When I was about three, my father bought a house on three acres of land, once part of a farm. The war was over and life could begin anew. The house was just being framed and we all enjoyed watching it take shape – we often took a picnic to the house and walked through the skeleton of what would one day be our home. I grew up in that brand new house, a pleasant experience but one that left me unaware of the legacy a house can hold. In all, my parents piloted that house through its first forty years.
Some years after my parents passed away, I happened to be in that area and drove by the house. I was driving slowly, engulfed by a tsunami of memory, and a man, working in his garden, looked up and waved. So I stopped and told him who I was. He grinned broadly and invited me inside. He and his wife had bought the house from my parents and they toured me through the house as they had shaped it: new kitchen, new master bedroom, bath with Jacuzzi – many changes and yet they were all necessary, maybe even imperative.

When I got home, I found photographs my father took of that house as it was being built. I put them into a small book and mailed it to the address that had been mine all my growing-up years. Living as I do now in a house with such a vast, unrecorded history made me want to, somehow, begin a record. Often we do things inspired by our own desires. I imagine an album of photos showing Benjamin Mason hewing these timbers and raising them into place, agilely balancing on the top beam to place the triumphant spruce bough. Maybe I don’t need to celebrate, maybe I just have to keep gathering the history, when and where I find it, adding to it as I go along.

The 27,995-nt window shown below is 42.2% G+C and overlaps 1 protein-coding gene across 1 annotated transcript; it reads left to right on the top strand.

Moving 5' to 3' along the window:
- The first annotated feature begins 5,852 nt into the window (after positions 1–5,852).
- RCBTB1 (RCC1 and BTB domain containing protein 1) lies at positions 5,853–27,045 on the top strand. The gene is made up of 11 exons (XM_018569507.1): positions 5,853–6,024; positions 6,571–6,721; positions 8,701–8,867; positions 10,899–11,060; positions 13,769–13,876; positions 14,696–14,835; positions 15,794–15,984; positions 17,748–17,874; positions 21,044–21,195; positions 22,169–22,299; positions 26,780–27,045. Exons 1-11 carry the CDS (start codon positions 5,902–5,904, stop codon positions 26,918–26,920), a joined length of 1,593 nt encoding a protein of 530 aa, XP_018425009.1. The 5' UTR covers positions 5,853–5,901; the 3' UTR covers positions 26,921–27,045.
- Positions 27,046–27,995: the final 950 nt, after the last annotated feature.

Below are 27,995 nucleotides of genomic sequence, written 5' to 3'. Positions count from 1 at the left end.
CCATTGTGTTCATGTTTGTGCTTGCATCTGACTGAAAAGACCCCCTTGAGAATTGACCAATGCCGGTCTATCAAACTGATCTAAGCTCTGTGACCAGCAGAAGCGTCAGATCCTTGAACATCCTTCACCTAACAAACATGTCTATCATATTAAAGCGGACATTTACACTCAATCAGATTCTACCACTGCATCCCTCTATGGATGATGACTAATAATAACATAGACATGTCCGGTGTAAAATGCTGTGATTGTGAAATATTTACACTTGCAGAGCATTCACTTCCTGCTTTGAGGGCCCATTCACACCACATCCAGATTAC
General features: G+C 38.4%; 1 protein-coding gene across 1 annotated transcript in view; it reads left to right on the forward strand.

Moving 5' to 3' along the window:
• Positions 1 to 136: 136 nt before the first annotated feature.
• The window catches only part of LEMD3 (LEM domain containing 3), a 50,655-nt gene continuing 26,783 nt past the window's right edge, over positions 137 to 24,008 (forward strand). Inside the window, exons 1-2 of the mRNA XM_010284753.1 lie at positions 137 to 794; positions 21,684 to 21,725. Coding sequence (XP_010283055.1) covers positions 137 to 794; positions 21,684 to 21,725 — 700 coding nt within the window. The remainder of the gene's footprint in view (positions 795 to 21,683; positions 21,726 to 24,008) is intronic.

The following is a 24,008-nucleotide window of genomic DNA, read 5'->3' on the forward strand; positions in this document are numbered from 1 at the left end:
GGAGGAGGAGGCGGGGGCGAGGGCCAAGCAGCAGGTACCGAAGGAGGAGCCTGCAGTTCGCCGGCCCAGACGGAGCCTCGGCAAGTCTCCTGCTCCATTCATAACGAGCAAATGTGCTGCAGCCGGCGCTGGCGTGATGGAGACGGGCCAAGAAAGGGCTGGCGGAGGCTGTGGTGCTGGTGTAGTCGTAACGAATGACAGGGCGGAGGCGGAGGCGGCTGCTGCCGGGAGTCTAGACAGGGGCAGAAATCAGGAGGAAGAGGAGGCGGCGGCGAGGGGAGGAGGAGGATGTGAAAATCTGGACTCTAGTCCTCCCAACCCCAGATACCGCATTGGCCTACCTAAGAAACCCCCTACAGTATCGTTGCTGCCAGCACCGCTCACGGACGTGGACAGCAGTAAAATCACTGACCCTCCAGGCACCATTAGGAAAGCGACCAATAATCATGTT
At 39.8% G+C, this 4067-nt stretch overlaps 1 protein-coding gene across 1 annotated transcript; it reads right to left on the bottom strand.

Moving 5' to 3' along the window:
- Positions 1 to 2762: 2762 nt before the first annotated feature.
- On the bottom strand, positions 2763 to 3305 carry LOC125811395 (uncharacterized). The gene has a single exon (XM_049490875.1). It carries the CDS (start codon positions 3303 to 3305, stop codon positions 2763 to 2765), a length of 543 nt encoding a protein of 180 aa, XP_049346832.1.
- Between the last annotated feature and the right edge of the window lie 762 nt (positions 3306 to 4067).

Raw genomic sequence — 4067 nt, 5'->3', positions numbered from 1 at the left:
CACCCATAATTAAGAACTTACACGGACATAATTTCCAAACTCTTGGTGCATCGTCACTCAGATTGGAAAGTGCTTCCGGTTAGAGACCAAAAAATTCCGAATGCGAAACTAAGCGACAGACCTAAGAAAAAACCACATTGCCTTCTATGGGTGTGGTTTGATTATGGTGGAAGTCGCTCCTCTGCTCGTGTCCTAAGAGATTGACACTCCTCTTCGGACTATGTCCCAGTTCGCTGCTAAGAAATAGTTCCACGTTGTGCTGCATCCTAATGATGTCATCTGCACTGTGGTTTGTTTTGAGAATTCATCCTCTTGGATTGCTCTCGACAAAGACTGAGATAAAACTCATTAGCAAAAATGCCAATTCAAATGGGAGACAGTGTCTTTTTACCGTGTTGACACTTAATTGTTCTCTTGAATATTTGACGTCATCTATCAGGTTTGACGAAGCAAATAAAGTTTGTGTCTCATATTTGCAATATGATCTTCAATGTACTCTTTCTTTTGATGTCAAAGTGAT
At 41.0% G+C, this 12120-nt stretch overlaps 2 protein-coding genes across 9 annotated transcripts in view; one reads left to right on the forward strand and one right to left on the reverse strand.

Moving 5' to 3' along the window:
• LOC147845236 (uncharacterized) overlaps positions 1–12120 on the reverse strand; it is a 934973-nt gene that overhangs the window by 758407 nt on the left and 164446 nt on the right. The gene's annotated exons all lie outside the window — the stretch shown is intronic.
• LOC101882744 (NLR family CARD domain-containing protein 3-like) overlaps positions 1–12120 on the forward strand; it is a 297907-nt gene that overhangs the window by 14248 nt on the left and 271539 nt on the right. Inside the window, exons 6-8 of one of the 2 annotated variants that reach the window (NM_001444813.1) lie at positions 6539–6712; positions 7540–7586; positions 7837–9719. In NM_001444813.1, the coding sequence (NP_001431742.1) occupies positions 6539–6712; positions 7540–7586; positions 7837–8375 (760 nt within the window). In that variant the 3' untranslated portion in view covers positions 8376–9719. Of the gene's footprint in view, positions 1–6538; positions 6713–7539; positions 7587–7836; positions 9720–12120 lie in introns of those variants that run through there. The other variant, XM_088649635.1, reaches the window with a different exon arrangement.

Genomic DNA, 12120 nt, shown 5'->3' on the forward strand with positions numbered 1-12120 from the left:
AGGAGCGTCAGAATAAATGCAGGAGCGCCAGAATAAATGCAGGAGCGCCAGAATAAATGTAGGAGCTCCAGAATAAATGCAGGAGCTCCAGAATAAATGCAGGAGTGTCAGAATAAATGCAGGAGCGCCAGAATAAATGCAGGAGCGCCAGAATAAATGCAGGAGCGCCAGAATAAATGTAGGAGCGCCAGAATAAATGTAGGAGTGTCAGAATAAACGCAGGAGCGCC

Selected Works

In 1992, the Bishop of Worcester condemned St. Joseph's Catholic Church and ordered it closed. The parishioners refused to leave, sleeping on cots and on the hard pews. For thirteen months this was their life. In July of 1993, they were removed by the police. In many ways this was the blossoming of their faith. Originally published in Yankee Magazine in November 1993.
Growing up, nothing I could do seemed to please my mother and nothing she said made sense to me. But when my mother, on the threshold of death, came to live with me, I found what seemed to have been lost forever. Originally published in Yankee Magazine, May 1995